Is your tenant not allowing access to the property?
Where do you legally stand if your tenant refusing to let you into your rented property?
Sound familiar? You are not alone!
Firstly, please try not to get angry and act impulsively as this can get you into all sorts of legal problems. Stay calm and read on to find out where you stand and what your options are…
The landlord’s right of access:
This is a difficult one, so bear with us while we attempt to explain.
Basically, there are 2 laws which almost counteract each other here; the first being that the tenants are entitled to ‘quiet enjoyment’, which means that they have a legal right to live in the property as their own home, without harassment from the landlord. The second (Landlord and Tenant Act 1985) states that the landlord has a legal obligation to repair and maintain the property, therefore the tenant is obliged to allow access for essential repairs/safety checks. Despite this law, landlords are obviously not allowed to force entry and need permission from their tenant to enter.
So, as you can see, it’s complicated!
We advise that your first step as a landlord is to make every possible ‘reasonable’ effort to communicate with your tenant, explaining why you need access (for essential maintenance work, for example) and giving them notice. As difficult as it may be, remain calm and polite. If they still refuse entry, follow these steps: –
Write to your tenant
We recommend that you send at least 3 strongly written letters (perhaps one every week over a monthly period) explaining why a visit is so vital. Try to record/document everything you do by keeping copies of every letter, and make sure you send each one by recorded delivery so that you have proof that they were received. This will also cover you in case your tenants are ‘rogue’ and they want to make life difficult for you; it stops them being able to make a claim against you under the ‘neglecting your responsibilities to repair and maintain’ umbrella.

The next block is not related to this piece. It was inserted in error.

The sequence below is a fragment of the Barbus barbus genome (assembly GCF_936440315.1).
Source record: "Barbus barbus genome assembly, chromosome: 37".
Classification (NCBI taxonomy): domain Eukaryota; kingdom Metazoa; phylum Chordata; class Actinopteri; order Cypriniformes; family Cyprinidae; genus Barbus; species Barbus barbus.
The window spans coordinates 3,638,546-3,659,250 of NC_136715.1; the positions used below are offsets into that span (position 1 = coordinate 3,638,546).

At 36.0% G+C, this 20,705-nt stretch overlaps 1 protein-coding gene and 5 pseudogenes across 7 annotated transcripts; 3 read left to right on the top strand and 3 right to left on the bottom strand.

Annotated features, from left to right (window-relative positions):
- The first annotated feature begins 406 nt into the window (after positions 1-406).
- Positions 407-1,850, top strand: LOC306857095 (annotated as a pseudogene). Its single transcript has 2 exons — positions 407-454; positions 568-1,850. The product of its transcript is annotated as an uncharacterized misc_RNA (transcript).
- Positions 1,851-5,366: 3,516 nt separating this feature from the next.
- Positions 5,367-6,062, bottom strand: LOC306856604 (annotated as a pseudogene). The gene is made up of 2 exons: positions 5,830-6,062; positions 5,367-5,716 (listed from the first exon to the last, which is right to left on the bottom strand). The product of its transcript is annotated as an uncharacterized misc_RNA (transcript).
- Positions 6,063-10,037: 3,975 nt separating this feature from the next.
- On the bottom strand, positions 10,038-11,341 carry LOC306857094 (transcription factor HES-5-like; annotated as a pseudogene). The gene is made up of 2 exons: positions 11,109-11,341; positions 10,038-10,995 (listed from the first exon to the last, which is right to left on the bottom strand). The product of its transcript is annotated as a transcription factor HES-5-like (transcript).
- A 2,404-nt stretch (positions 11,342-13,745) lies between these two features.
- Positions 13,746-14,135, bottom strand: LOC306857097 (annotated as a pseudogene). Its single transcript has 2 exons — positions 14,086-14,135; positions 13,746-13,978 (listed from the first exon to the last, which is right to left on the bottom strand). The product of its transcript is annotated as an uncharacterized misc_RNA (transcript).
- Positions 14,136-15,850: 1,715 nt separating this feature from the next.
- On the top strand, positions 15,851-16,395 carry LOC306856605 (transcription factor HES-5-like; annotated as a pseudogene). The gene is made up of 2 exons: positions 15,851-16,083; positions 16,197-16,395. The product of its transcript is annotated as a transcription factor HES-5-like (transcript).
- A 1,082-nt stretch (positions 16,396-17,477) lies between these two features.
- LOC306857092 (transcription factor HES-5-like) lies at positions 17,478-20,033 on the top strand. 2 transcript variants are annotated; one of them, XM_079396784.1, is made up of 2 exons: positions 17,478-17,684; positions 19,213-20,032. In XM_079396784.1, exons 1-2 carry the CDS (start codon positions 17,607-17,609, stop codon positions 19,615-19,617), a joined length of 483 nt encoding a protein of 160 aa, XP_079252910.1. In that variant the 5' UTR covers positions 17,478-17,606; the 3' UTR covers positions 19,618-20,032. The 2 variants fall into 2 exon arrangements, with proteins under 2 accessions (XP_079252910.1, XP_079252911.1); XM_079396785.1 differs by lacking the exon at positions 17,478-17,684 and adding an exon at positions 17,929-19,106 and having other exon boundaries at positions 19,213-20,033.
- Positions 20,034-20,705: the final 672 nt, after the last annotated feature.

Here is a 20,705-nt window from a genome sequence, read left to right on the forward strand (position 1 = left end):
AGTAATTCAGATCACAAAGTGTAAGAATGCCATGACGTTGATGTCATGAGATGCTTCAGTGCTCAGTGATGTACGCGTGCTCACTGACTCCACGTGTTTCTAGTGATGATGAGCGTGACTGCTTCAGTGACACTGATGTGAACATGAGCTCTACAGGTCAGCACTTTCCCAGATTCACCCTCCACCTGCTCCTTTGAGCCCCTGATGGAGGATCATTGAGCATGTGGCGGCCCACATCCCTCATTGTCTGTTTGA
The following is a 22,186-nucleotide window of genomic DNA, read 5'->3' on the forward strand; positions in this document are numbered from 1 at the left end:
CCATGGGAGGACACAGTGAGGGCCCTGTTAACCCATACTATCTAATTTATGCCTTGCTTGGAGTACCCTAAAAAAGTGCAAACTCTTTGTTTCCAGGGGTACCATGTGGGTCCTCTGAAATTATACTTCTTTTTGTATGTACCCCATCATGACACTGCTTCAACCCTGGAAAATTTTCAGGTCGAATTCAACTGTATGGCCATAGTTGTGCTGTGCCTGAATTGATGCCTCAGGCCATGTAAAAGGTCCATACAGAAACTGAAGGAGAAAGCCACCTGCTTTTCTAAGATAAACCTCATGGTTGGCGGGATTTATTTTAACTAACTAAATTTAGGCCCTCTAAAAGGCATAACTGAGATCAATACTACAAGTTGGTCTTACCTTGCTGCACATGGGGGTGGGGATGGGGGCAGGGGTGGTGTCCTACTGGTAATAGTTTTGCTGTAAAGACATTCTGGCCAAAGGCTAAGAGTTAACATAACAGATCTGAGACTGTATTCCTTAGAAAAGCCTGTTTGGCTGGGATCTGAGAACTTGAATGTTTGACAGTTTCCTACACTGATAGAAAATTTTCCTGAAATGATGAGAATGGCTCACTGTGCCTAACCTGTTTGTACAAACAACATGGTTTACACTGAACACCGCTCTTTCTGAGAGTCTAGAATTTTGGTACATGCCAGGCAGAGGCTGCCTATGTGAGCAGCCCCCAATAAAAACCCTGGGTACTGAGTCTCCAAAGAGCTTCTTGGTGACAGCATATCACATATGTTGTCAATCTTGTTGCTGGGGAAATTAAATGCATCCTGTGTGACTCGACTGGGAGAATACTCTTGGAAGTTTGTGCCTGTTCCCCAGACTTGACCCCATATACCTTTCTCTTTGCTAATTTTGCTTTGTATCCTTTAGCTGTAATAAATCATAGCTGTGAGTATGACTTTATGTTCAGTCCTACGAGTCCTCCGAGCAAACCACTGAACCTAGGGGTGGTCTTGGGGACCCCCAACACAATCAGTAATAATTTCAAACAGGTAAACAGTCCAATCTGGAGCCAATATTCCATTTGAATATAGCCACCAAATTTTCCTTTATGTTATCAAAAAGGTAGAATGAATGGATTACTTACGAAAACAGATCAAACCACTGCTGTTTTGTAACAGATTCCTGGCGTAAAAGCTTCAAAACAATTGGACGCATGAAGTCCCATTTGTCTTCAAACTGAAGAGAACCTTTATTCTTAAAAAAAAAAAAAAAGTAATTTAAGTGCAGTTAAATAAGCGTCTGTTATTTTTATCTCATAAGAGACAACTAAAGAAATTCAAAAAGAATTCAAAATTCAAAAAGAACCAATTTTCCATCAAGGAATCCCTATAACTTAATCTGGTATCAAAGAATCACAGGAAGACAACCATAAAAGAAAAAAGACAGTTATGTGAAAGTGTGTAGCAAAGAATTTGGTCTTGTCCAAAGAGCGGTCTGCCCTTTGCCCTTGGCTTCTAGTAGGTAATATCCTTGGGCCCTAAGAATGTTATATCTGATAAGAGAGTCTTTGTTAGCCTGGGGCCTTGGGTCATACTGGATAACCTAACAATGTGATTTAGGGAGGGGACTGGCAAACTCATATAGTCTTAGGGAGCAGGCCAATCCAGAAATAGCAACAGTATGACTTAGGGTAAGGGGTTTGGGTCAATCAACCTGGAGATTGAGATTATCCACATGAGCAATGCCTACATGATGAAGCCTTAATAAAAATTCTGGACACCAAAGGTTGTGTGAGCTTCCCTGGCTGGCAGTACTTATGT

Contact your local council
Your local council may be able to help you if your tenant is not allowing you access to the property, particularly if it is an essential maintenance or safety issue. Ask someone ‘official’ to speak to your tenants on your behalf and explain why access is necessary. Make sure you take a note of the name of the council official, the time of the call and what was said; you could even get them to sign it – more evidence in your favour, should it end up in court.
Threaten to take your tenant to court for ‘access’
Whatever you do, don’t be tempted to take matters into your own hands, and ensure that you continually follow the correct ‘legal protocol’. Difficult, we understand, but imperative!
If your tenant is not allowing access to the property and you have made a number of ‘fair and reasonable’ attempts to request access, then now is the time where you threaten to take them to court for ‘access’. When we say ‘threaten’ we don’t mean literally – please don’t visit the property and stand on the doorstep – you need to ‘threaten’ by recorded letter (continue to collect evidence).
Apply for an injunction through the courts or use Section 21 (repossession)
Your next step is one of the above. An injunction to the tenant not allowing you access to the property to gain access can be applied for, presuming you have followed the correct protocol above. If the court can see you have made every ‘reasonable’ effort to gain access, you should be ok.
The preferred option at this stage may be to serve a Section 21 repossession notice. At this stage, your relationship with your tenant has clearly broken down, and you probably want them out permanently. (See our blog titled, ‘How can I evict a tenant legally?’).
If you need further help or information, your local Citizens Advice Bureau will be happy to help with FREE legal advice. If your situation is complicated, or you suspect illegal activity, you may need to speak to a solicitor.
Have you ever had a tenant not allowing you access to the property? What action did you take? What was the outcome? We would love to know…
If you have any further questions or points you would like to discuss with us on this topic, we would love to hear from you…
Pop into our office in West Street, Chichester for a coffee and an informal chat or alternatively you can email us lettings.pmslettings.co.uk or call us on 01243 788257